Siboniso and other residents I have spoken with liken the process of acquiring organizational status in an activist movement to gang initiation, a violent and masculine rite of passage. But where guns took aim at men, fire took aim especially at women and children. The deployment of fire targeted the home, the site of the domestic sphere, of social and biological reproduction. Against this stark picture of civil war, Siboniso joined the Boy Scouts, whose activities — not perceived as a threat to Inkatha territorial sovereignty — proved a permissible refuge. Often drawing parallels between the Boy Scouts and Abahlali, Siboniso suggests that the organization contributed to a prominent formulation of his movement's politics, a living politics (ipolitiki ephilayo) or a "home politics" outside nationalist party structures.
Busisiwe, another Kennedy resident, grew up in an ANC stronghold called Nortown, a hundred kilometers from Bellcourt. We first talked at length about fire while visiting her relatives in a township adjacent to a dusty, abandoned main street, which in earlier days had drawn vacationers to nearby hot springs. Along with her mother and two siblings, Busisiwe moved to Durban and the Kennedy settlement in 2003 in search of decent schools and upward mobility in the city. In contrast to the concrete block house her family had built in Nortown, their shack in Kennedy was a one-room affair with the basics — a few pieces of furniture, a paraffin lamp, and wallpaper made of a mixture of juice and milk cartons. Busisiwe particularly loved the wallpaper for the childhood memories it evoked. In Nortown, her family had lived along a contested road, where Inkatha and ANC operatives targeted each other with arson and petrol bombs. "Every time these two were fighting. They would just come and camp by the corner of our house. One would shoot up the road, the other would shoot down the road." After one long day of fighting on the road, Busisiwe's family received news that her uncle had been killed. As a known ANC loyalist, he had apparently been the target of a "plot."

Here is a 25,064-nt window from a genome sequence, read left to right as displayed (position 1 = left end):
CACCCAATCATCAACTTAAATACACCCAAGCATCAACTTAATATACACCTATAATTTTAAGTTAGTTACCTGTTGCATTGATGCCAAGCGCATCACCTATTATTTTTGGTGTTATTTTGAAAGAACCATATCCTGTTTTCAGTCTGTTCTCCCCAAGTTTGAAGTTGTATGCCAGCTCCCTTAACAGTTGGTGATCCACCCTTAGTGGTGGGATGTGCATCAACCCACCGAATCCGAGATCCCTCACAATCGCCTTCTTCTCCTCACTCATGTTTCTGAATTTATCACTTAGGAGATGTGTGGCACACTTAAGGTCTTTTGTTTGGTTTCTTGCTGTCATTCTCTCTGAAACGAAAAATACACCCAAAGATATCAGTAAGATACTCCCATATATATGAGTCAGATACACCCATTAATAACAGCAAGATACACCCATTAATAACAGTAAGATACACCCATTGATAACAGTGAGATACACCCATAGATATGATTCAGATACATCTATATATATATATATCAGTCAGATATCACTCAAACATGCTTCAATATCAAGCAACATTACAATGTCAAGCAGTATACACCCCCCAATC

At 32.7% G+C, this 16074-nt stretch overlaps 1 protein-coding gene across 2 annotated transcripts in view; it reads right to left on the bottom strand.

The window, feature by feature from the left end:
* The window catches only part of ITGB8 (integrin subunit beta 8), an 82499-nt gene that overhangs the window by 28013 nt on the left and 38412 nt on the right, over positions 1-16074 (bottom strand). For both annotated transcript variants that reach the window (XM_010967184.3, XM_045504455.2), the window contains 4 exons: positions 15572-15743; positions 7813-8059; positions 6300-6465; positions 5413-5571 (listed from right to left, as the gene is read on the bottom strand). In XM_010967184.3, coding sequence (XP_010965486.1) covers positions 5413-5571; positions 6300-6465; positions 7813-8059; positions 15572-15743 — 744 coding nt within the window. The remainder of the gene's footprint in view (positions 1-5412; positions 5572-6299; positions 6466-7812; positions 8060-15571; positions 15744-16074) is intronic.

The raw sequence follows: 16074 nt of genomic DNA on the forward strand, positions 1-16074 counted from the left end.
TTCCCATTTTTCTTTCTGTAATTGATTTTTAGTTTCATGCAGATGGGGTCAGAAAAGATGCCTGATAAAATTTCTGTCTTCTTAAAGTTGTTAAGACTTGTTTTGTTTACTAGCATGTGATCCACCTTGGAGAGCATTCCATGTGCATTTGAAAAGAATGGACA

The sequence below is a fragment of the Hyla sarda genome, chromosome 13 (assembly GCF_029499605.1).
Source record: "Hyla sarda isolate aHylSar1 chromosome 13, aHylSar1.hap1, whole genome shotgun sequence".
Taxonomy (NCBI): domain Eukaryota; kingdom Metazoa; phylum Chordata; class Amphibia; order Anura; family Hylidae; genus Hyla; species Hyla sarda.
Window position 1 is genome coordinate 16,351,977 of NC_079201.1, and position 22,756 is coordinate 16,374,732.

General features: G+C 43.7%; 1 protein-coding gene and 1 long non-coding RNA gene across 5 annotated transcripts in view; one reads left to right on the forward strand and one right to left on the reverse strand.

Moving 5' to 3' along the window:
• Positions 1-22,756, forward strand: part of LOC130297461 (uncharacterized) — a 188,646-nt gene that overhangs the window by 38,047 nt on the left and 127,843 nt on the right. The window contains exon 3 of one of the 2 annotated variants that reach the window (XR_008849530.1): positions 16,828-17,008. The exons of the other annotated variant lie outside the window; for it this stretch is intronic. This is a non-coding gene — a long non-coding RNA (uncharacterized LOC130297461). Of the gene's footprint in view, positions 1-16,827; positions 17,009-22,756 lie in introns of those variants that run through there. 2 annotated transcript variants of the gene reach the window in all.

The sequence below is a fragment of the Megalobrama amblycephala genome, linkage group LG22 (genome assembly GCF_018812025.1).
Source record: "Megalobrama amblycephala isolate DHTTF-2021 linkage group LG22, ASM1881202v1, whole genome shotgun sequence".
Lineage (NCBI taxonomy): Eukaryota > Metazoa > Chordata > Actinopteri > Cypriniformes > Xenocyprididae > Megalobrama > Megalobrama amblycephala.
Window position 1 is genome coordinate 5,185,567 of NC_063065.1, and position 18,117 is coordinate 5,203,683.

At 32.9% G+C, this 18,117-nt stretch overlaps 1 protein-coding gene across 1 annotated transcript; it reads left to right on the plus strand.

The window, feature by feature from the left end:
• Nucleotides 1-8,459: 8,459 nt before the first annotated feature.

What emerges in Siboniso's and Busisiwe's narratives in two distinct party strongholds is the mediating force of fire in the spatiopolitical configurations of rural towns in late apartheid-era KwaZulu-Natal. Alleged arson, a fire with a suspected yet obscured agent, hinged on "operations" aimed at designating a suspected impimpi. "If your house is set with fire," said Siboniso, "then that would mean it would have been planned. There would have been a conspiracy. There would be a lot of people knowing that you were a suspect, so you would not retaliate." Intervention in the public designation of an impimpi could risk perceived affiliation with the suspect. Under apartheid, amid the banning of activists and organizations and police crackdowns on public gatherings, funerals took on a strong political valence as potential sites of mobilization.(Continues…)
Excerpted from "Living Politics in South Africa's Urban Shacklands"
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Table of ContentsPreface
List of Abbreviations
Introduction: Elements of Living Politics
Fire / Umlilo
1 “Where There Is Fire, There Is Politics”: The Material Life of Governance
Water / Amanzi
2 Debts of Liberal State Transition: Liquid Belonging and Consumer Citizenship
Air / Umoya
3 Coughing Out the City: Everyday Healing in the Toxic Borderlands
Land / Umhlaba
4 Ashes to Ashes, Dust to Dust: How Territorial Informality Builds Future Cities
5 “The Anger of the Poor Can Go in Many Directions”: Rematerializing Identity and Difference
Conclusion: Liberal Governance and the Urban Poor Revisited